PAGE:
You cannot fight a fire blindfolded. And we cannot stop this pandemic if we don’t know who is infected. (World Health Organization Director-General, 16 March 2020).
The epidemiological situation is clear: the virus that causes COVID-19, Severe Acute Respiratory Syndrome Coronavirus 2 (SARS-CoV-2) is spreadin
rapidly through the Swiss population (Salathé et. al, 2020)
and the number of patients suffering from COVID-19 is following the spread of the virus, with a predictable delay. There are likely many people with undetected SARS-CoV-2 infection because testing efforts are currently not detecting all infected people, including some with clinical disease compatible with COVID-19. The Swiss government announced important and drastic new «social-distancing» measures on Monday, 16 March 2020 to fight further propagation of this novel virus (Salathé et. al, 2020). «Social distancing» is designed to reduce interactions between people in a broader community, in which individuals may be infectious but have not yet been identified hence not yet isolated. As diseases transmitted by respiratory droplets require a certain proximity of people, social distancing of persons will reduce transmission. (Chen, Yang, Yang, & Wang, 2020; Wilder-Smith & Freedman, 2020).
Even though this restriction on mobility will, in the short-term, prevent an overload of the health system, a long-term control of the pandemic
is improbable in the case that a vaccine can’t be found. Such a vaccine is unlikely to be found in the next months (Salathé et. al, 2020).\
Additionally, these wide-reaching restrictions have direct economic repercussions as well as negative psychological consequences such as stress, depression, confusion and anger. The latter will only increase as the restrictions continue (Brooks et al., 2020). To summarize the preceding paragraphs, it seems to make little sense to keep up such long-term cross-population measures for an extended period of time. It is therefore necessary to find other means of protecting vulnerable individuals. Based on case numbers in China, where they were able to significantly reduce the number of new infections (Pueyo, 2020), early detection and isolation of infected individuals was more effective than imposing travel bans or attempts at reducing contact between people (Lai et al., 2020). The number of new infections in South Korea were drastically reduced. Using early detection, extended testing, and «contact tracing».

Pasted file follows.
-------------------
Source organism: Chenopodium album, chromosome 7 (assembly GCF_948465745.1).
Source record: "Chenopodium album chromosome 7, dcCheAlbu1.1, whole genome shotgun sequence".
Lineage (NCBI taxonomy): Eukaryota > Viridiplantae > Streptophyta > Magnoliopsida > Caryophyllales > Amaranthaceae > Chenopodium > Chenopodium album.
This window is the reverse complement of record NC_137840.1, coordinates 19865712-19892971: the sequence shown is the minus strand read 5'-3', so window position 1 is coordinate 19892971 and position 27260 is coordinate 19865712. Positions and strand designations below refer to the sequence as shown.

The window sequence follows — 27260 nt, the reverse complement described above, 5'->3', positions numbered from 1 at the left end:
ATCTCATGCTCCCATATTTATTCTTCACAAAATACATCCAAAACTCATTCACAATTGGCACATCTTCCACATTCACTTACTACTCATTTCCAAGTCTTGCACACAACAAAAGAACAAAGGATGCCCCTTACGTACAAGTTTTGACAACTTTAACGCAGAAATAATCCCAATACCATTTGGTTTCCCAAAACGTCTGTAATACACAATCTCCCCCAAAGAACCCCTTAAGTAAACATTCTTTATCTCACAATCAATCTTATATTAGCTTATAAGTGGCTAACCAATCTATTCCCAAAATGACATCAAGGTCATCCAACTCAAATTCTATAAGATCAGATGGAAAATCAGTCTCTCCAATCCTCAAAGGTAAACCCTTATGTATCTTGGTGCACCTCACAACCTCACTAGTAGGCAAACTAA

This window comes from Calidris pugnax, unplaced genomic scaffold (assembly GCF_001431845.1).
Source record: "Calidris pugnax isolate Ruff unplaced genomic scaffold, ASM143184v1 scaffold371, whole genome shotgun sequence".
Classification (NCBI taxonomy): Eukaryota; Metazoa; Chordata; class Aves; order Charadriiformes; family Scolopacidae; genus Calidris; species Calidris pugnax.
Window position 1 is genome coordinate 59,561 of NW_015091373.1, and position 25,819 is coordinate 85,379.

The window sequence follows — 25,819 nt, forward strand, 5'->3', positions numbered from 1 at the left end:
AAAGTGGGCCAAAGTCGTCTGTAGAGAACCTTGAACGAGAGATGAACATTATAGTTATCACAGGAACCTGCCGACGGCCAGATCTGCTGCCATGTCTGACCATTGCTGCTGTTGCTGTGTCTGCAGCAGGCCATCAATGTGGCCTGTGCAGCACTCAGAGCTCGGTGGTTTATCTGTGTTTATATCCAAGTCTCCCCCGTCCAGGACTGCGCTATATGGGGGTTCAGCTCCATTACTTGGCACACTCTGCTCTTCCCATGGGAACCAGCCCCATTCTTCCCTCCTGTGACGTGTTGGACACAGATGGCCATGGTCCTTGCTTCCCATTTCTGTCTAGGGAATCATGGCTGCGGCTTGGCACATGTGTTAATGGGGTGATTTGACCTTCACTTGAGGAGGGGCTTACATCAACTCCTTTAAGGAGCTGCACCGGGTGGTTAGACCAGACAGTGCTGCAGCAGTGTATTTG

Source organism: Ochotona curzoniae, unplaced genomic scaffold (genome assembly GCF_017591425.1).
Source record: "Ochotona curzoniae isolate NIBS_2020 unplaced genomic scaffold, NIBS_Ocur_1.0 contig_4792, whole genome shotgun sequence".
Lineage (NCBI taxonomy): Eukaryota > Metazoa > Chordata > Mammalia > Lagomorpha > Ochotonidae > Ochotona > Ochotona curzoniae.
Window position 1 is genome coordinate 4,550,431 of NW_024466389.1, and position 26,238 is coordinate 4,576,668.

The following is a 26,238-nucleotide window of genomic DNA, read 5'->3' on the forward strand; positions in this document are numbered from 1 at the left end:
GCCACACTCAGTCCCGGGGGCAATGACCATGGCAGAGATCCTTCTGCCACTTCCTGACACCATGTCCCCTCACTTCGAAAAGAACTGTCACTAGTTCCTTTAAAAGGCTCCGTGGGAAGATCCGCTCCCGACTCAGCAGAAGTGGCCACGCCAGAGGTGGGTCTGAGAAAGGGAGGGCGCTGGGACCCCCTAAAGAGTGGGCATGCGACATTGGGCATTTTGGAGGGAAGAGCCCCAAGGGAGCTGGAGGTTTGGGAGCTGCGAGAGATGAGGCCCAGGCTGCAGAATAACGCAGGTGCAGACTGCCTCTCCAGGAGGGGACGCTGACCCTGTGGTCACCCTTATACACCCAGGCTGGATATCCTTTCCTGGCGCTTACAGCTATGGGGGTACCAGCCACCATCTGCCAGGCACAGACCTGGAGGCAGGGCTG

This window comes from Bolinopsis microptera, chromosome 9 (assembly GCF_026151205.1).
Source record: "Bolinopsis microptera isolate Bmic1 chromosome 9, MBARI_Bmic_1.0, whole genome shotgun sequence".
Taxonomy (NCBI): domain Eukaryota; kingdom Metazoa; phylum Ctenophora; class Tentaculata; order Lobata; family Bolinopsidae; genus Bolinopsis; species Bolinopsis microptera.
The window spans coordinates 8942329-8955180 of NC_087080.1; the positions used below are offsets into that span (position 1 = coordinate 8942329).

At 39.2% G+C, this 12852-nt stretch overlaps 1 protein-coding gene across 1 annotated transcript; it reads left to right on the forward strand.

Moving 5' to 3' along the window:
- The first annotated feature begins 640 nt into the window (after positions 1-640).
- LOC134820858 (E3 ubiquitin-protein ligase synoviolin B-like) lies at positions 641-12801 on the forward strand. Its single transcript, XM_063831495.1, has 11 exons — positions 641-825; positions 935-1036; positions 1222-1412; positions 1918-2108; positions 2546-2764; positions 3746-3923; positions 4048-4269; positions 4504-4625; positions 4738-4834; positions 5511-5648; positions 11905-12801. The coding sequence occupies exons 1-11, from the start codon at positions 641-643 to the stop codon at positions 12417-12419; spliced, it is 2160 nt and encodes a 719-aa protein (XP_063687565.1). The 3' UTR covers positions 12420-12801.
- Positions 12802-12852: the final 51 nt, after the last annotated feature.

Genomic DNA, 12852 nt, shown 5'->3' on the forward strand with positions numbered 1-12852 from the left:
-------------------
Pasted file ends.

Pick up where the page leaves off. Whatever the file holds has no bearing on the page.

«Contact tracing» is the process of identifying all individuals with whom the infected person was in contact with. These individuals are all potentially infected and should self-isolate (Bundesamt für Gesundheit, 2007).
The main advantages of «contact tracing» are that it can identify potentially infected individuals before severe symptoms emerge, and if conducted sufficiently quickly can prevent onward transmission from the secondary cases. (Keeling, Hollingsworth & Read, 2020). It’s estimated that 18% of all individuals who spread COVID-19 are asymptomatic. (Mizumoto, Kagaya, Zarebski, & Chowell, 2020) «Contact tracing» has been used to great effect in previous pandemics (Keeling, Hollingsworth & Read, 2020) and multiple «contact tracing» applications have already come out in Asia to stop the spread of COVID-19. Because these apps are not anonymous, they violate their user’s privacy and pose a widespread surveillance threat. Ubique is adhering to the Swiss core values of personal responsibility and data protection in their new application “Next Step”.